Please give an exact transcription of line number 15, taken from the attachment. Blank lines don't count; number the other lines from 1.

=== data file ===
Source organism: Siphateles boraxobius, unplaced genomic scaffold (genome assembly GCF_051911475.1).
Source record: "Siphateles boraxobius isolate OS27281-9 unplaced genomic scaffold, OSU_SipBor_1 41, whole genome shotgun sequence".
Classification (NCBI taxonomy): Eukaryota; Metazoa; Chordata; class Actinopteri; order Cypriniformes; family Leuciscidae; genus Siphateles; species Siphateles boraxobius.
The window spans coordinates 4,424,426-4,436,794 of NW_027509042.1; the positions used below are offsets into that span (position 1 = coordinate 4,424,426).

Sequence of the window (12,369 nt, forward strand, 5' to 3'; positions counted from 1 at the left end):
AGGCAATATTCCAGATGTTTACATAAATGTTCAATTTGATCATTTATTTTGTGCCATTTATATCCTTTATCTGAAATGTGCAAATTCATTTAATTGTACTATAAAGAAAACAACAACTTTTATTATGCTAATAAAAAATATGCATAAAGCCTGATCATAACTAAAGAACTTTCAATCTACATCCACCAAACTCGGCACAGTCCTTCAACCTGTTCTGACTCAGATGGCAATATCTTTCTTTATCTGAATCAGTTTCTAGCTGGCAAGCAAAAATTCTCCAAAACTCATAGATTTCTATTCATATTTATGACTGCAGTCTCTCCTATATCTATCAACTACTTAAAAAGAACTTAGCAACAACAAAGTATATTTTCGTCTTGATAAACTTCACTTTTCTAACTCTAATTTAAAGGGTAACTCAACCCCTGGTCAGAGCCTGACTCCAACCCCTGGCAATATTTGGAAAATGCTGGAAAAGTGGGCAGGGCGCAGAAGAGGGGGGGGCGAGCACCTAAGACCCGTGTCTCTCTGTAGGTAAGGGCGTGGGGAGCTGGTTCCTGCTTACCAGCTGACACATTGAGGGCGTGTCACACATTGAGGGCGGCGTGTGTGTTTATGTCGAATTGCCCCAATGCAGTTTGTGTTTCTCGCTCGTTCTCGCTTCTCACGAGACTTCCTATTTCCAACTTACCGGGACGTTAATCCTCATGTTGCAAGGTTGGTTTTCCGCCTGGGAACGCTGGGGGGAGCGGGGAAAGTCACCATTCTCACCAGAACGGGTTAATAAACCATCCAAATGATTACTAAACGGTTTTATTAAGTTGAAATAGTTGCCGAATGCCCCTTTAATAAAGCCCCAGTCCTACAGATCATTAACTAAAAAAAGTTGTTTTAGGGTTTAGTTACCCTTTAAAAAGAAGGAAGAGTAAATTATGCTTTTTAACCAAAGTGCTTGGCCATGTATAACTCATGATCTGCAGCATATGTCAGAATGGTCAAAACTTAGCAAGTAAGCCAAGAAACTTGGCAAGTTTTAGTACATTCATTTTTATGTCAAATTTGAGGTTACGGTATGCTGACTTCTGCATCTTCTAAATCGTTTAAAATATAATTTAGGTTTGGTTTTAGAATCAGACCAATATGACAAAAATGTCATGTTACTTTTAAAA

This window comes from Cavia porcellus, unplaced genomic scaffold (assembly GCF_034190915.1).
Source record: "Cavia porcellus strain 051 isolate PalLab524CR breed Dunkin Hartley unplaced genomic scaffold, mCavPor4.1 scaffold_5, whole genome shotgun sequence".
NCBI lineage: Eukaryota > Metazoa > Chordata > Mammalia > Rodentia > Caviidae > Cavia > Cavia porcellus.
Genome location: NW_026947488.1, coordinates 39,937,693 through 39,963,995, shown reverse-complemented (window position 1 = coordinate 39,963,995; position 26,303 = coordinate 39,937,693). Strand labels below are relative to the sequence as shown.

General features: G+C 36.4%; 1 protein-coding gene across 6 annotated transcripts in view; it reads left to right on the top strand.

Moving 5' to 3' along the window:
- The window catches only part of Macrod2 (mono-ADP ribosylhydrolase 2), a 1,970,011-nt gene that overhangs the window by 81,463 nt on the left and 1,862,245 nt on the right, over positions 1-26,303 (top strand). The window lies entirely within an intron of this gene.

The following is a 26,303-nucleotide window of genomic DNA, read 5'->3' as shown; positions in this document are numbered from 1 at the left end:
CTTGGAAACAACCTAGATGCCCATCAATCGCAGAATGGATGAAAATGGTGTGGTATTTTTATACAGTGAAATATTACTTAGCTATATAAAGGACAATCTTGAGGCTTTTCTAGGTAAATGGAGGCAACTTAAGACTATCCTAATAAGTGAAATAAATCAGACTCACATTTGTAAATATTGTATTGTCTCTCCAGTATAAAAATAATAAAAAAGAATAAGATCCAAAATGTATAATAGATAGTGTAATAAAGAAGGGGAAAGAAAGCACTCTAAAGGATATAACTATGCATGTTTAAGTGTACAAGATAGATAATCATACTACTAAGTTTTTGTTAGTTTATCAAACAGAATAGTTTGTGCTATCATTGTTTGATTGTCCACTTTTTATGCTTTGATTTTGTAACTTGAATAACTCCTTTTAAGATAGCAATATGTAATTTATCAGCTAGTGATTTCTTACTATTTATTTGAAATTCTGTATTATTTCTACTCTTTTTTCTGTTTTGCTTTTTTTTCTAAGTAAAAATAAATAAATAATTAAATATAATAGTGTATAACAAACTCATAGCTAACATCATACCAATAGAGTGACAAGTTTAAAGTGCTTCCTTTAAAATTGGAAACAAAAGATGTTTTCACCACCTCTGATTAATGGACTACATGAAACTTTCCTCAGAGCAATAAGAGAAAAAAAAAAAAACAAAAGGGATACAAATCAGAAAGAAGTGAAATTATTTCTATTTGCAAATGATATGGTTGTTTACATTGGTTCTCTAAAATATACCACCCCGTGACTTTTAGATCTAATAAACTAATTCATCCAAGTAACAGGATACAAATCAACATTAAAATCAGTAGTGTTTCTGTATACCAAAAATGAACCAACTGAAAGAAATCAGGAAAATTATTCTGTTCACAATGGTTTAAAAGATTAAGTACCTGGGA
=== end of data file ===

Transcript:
CTTGGAAACAACCTAGATGCCCATCAATCGCAGAATGGATGAAAATGGTGTGGTATTTTTATACAGTGAAATATTACTTAGCTATATAAAGGACAATCTTGAGGCTTTTCTAGGTAAATGGAGGCAACTTAAGACTATCCTAATAAGTGAAATAAATCAGACTCACATTTGTAAATATTGTATTGTCTCTCCAGTATAAAAATAATAAAAAAGAATAAGATCCAAAATGTATAATAGATAGTGTAATAAAGAAGGGGAAAGAAAGCACTCTAAAGGATATAACTATGCATGTTTAAGTGTACAAGATAGATAATCATACTACTAAGTTTTTGTTAGTTTATCAAACAGAATAGTTTGTGCTATCATTGTTTGATTGTCCACTTTTTATGCTTTGATTTTGTAACTTGAATAACTCCTTTTAAGATAGCAATATGTAATTTATCAGCTAGTGATTTCTTACTATTTATTTGAAATTCTGTATTATTTCTACTCTTTTTTCTGTTTTGCTTTTTTTTCTAAGTAAAAATAAATAAATAATTAAATATAATAGTGTATAACAAACTCATAGCTAACATCATACCAATAGAGTGACAAGTTTAAAGTGCTTCCTTTAAAATTGGAAACAAAAGATGTTTTCACCACCTCTGATTAATGGACTACATGAAACTTTCCTCAGAGCAATAAGAGAAAAAAAAAAAAACAAAAGGGATACAAATCAGAAAGAAGTGAAATTATTTCTATTTGCAAATGATATGGTTGTTTACATTGGTTCTCTAAAATATACCACCCCGTGACTTTTAGATCTAATAAACTAATTCATCCAAGTAACAGGATACAAATCAACATTAAAATCAGTAGTGTTTCTGTATACCAAAAATGAACCAACTGAAAGAAATCAGGAAAATTATTCTGTTCACAATGGTTTAAAAGATTAAGTACCTGGGA